The Celtics realized the Miami Heat considered this an important game when Jimmy Butler flew into Boston on Thursday after missing seven games with knee issues. Butler could have easily taken a few days off and joined the Heat on Monday in Memphis, but there he was announcing on Instagram that he was headed for Boston.
And Butler delivered in his return. The Heat, nearly healthy, pushed the Celtics to the brink, and then Butler sank two critical jumpers in overtime to give Miami the 120-116 win.
The Celtics were not good Friday. They were below average. They committed 20 turnovers. Jayson Tatum followed up his 49-point effort with 14 points and never got on track. The Celtics missed 30 3-pointers and seven free throws.
There’s a lesson in defeat, however. The Celtics have their share of weaknesses and Miami exposed those over this two-game series at TD Garden. Both games were playoff-type intensity, Wednesday because of the presence of the Prince and Princess of Wales and Friday because of the presence of Butler.
He gives the Heat an intangible that few players in the NBA have. The Heat are a tougher and grittier team with him on the floor. And they were determined to send the Celtics a message that championships aren’t won in December.
“Jimmy made two tough, tough baskets and that’s just credit to his skill and his work and his development,” Jaylen Brown said. “He gets going in games like this, on the road, hostile environment against a good team. Jimmy always looking to try to put the icing on the cake. Jimmy, a big-time player, made both (shots) in overtime that sent us home.”
Miami has had a plethora of injury and chemistry issues this season and Friday’s victory improved its record to just 11-12. But coach Erik Spoelstra knows how to play the Celtics, and they were going to ensure Tatum didn’t follow his momentous game with a parallel performance.
The Celtics needed a challenge. They needed to be pushed to learn exactly how far they are from the team they want to be in April. And the honest answer is they are still far away.
That does show how good the Celtics can be. Three of their five losses have come in overtime. Tatum had an open 3-pointer that would have put the Celtics up by a point late in the OT and he missed. It was one of those nights, but the Heat did something to cause those problems. It was not misfortune.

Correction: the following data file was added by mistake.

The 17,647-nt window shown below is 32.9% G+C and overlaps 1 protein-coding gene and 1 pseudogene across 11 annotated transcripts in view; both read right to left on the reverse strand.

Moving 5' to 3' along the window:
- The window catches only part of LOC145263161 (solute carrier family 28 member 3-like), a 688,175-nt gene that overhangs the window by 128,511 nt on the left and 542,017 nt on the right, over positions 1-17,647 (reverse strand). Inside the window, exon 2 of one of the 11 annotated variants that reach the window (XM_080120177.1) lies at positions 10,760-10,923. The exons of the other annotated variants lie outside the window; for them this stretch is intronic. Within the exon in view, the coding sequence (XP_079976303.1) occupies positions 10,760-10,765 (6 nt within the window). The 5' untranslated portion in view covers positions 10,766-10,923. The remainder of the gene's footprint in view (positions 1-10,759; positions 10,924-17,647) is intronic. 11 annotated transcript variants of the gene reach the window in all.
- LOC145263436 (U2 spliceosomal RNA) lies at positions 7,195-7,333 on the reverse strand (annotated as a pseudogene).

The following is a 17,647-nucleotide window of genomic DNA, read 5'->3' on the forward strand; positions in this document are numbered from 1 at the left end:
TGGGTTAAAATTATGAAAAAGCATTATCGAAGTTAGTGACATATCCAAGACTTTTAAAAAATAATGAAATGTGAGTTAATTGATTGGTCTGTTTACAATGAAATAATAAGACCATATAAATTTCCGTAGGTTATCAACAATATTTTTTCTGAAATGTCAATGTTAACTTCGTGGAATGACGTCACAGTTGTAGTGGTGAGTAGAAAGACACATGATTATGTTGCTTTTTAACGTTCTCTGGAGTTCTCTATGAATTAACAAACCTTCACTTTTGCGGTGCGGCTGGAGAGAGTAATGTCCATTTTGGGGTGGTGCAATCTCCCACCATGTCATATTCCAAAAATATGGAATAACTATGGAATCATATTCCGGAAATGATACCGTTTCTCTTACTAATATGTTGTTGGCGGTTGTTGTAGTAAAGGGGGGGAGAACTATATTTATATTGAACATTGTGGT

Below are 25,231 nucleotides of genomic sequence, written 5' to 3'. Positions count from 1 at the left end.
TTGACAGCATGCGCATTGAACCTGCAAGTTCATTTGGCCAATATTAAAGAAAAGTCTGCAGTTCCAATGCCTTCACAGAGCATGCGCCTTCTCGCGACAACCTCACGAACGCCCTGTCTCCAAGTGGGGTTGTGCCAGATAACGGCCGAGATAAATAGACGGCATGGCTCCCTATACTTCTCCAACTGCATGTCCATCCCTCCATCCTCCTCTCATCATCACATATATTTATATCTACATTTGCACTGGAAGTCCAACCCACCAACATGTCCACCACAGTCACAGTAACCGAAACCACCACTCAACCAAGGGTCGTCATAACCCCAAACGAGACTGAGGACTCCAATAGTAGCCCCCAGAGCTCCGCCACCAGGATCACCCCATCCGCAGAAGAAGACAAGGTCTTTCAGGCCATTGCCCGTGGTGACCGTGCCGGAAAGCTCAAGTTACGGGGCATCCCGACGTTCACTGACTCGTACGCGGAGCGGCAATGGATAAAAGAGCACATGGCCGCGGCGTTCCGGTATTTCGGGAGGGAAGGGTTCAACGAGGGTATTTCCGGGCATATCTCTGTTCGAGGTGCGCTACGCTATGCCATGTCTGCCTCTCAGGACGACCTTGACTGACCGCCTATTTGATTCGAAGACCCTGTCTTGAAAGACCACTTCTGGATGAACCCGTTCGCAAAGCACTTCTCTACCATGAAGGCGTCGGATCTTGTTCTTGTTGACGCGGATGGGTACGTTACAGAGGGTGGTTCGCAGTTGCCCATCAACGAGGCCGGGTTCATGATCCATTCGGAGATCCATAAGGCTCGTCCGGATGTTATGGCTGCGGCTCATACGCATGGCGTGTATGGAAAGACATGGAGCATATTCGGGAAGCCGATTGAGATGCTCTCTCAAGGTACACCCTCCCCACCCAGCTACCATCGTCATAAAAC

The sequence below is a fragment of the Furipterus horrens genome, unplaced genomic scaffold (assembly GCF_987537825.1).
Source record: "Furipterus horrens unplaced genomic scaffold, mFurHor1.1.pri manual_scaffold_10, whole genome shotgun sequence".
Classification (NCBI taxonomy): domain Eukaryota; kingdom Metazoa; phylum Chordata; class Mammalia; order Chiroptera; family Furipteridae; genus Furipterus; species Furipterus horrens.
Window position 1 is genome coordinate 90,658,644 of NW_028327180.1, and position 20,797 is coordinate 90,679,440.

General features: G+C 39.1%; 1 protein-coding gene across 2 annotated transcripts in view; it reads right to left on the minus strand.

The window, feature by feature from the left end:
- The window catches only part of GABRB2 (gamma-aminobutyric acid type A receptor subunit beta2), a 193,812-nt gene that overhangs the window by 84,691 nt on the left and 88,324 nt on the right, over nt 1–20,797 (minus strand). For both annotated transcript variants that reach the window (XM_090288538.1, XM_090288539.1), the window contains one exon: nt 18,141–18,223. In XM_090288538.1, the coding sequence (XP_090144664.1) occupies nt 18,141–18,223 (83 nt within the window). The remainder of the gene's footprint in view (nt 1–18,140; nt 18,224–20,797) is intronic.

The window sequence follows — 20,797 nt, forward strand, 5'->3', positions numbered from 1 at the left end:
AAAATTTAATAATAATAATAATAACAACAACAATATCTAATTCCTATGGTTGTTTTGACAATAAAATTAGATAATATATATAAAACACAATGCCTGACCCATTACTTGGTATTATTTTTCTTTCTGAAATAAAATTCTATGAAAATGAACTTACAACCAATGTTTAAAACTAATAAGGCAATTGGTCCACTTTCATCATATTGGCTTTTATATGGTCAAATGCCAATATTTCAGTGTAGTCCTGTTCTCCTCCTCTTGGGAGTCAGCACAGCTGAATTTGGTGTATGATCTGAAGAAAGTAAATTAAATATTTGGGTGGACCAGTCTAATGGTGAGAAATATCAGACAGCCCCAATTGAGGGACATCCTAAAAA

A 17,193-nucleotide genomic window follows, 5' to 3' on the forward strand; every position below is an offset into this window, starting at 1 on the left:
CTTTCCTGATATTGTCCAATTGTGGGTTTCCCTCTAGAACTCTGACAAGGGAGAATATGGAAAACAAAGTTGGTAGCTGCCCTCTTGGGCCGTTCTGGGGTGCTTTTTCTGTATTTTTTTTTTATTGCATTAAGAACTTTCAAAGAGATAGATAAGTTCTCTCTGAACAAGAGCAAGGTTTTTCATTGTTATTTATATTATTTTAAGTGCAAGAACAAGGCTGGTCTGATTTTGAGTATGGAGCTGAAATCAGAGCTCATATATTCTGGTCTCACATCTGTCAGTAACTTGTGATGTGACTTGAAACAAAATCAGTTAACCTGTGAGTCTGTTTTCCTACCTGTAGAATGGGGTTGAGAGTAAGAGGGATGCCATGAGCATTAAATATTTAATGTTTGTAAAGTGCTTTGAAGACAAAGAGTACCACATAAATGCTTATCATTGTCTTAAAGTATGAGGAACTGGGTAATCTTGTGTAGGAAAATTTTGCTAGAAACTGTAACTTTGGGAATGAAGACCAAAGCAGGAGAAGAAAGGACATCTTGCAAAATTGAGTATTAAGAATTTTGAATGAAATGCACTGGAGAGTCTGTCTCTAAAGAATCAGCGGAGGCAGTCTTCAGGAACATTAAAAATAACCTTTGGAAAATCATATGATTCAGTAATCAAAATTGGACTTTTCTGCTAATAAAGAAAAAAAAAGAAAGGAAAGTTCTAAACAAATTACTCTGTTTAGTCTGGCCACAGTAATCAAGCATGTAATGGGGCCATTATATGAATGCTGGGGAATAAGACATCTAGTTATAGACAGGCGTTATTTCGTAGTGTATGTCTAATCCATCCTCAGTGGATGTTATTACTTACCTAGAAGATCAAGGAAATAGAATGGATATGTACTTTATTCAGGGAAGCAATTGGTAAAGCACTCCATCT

“When we’re playing as well as we’re playing, everybody’s going to be out to get you,” Marcus Smart said. “They going to do every little trick they can to get a win. That’s the responsibility that comes with it. That’s a compliment to us and for that we have to come out and be ready and we weren’t as ready as we usually are and they got the best of us.”
But it will benefit the Celtics in the long run. And Miami’s resiliency Friday is just part of the NBA. The Milwaukee Bucks lost at home to the Los Angeles Lakers. The Phoenix Suns dropped a home game to the lowly Houston Rockets.
Humility is part of the growth. The Celtics knew this would be a difficult game. It’s hard to beat teams consecutive times, especially archrivals. The Celtics will have to learn how to win when the 3-point shot is not going down, and they’ll have to take better care of the ball as they seek to make the extra pass.
These are things that can be corrected, but it makes coach Joe Mazzulla’s job perhaps easier when he’s trying to stress the importance of sticking to offensive concepts when pointing to a loss instead of a win. The Celtics weren’t exactly feeling themselves but they know they are an elite team.
It took months for the Celtics to reach that status last season. It took weeks this season.
“It shows how special of a group this is because for a team that’s just as competitive and has that talent on the other side, to (allow) that many shots and (commits) that many turnovers and lose by 4 points in overtime, it’s really encouraging,” Grant Williams said. “Our offense beat us tonight and our offense has saved us in a lot of games this season. We knew it was going to be a playoff environment. You’re not going to be perfect. You’re going to have to go into the drawing board and regroup and understand where we can improve. If you don’t have games like this, you won’t have the opportunity.”
The question is how the Celtics will respond to this loss Sunday in Brooklyn and Monday in Toronto and on a critical six-game road trip that takes them West and to an NBA Finals rematch with the Golden State Warriors.
Their casualness with the ball and sometimes infatuation with the 3-pointer cost them Friday, but they also learned they are beatable and vulnerable when they make those silly mistakes that plagued them last year. The good news is they have worked feverishly to reduce those mistakes overall. So this could be considered an aberration.
Gary Washburn is a Globe columnist. He can be reached at firstname.lastname@example.org. Follow him on Twitter @GwashburnGlobe.